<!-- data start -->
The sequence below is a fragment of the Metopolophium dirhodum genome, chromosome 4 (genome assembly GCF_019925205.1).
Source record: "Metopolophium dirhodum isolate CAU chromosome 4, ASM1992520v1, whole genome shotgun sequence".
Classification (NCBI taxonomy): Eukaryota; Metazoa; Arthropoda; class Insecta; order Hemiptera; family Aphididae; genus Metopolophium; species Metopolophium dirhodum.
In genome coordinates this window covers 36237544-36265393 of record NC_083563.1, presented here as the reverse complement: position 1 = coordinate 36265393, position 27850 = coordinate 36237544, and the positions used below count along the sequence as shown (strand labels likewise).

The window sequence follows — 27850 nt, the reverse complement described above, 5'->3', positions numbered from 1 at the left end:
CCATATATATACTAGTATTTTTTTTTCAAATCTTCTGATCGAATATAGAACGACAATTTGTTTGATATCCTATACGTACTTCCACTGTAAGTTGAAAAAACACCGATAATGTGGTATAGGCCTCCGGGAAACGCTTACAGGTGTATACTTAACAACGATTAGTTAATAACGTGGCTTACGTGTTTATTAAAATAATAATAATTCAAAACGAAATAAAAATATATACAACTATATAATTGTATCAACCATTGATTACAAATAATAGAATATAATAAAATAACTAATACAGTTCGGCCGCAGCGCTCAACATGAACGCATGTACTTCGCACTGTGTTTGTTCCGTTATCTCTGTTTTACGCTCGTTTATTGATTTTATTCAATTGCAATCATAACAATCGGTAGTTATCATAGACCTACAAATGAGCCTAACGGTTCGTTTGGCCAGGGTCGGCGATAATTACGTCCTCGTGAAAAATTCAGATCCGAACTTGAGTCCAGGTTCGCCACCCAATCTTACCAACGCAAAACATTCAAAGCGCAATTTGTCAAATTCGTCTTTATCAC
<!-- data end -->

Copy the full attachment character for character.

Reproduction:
The sequence below is a fragment of the Metopolophium dirhodum genome, chromosome 4 (genome assembly GCF_019925205.1).
Source record: "Metopolophium dirhodum isolate CAU chromosome 4, ASM1992520v1, whole genome shotgun sequence".
Classification (NCBI taxonomy): Eukaryota; Metazoa; Arthropoda; class Insecta; order Hemiptera; family Aphididae; genus Metopolophium; species Metopolophium dirhodum.
In genome coordinates this window covers 36237544-36265393 of record NC_083563.1, presented here as the reverse complement: position 1 = coordinate 36265393, position 27850 = coordinate 36237544, and the positions used below count along the sequence as shown (strand labels likewise).

The window sequence follows — 27850 nt, the reverse complement described above, 5'->3', positions numbered from 1 at the left end:
CCATATATATACTAGTATTTTTTTTTCAAATCTTCTGATCGAATATAGAACGACAATTTGTTTGATATCCTATACGTACTTCCACTGTAAGTTGAAAAAACACCGATAATGTGGTATAGGCCTCCGGGAAACGCTTACAGGTGTATACTTAACAACGATTAGTTAATAACGTGGCTTACGTGTTTATTAAAATAATAATAATTCAAAACGAAATAAAAATATATACAACTATATAATTGTATCAACCATTGATTACAAATAATAGAATATAATAAAATAACTAATACAGTTCGGCCGCAGCGCTCAACATGAACGCATGTACTTCGCACTGTGTTTGTTCCGTTATCTCTGTTTTACGCTCGTTTATTGATTTTATTCAATTGCAATCATAACAATCGGTAGTTATCATAGACCTACAAATGAGCCTAACGGTTCGTTTGGCCAGGGTCGGCGATAATTACGTCCTCGTGAAAAATTCAGATCCGAACTTGAGTCCAGGTTCGCCACCCAATCTTACCAACGCAAAACATTCAAAGCGCAATTTGTCAAATTCGTCTTTATCAC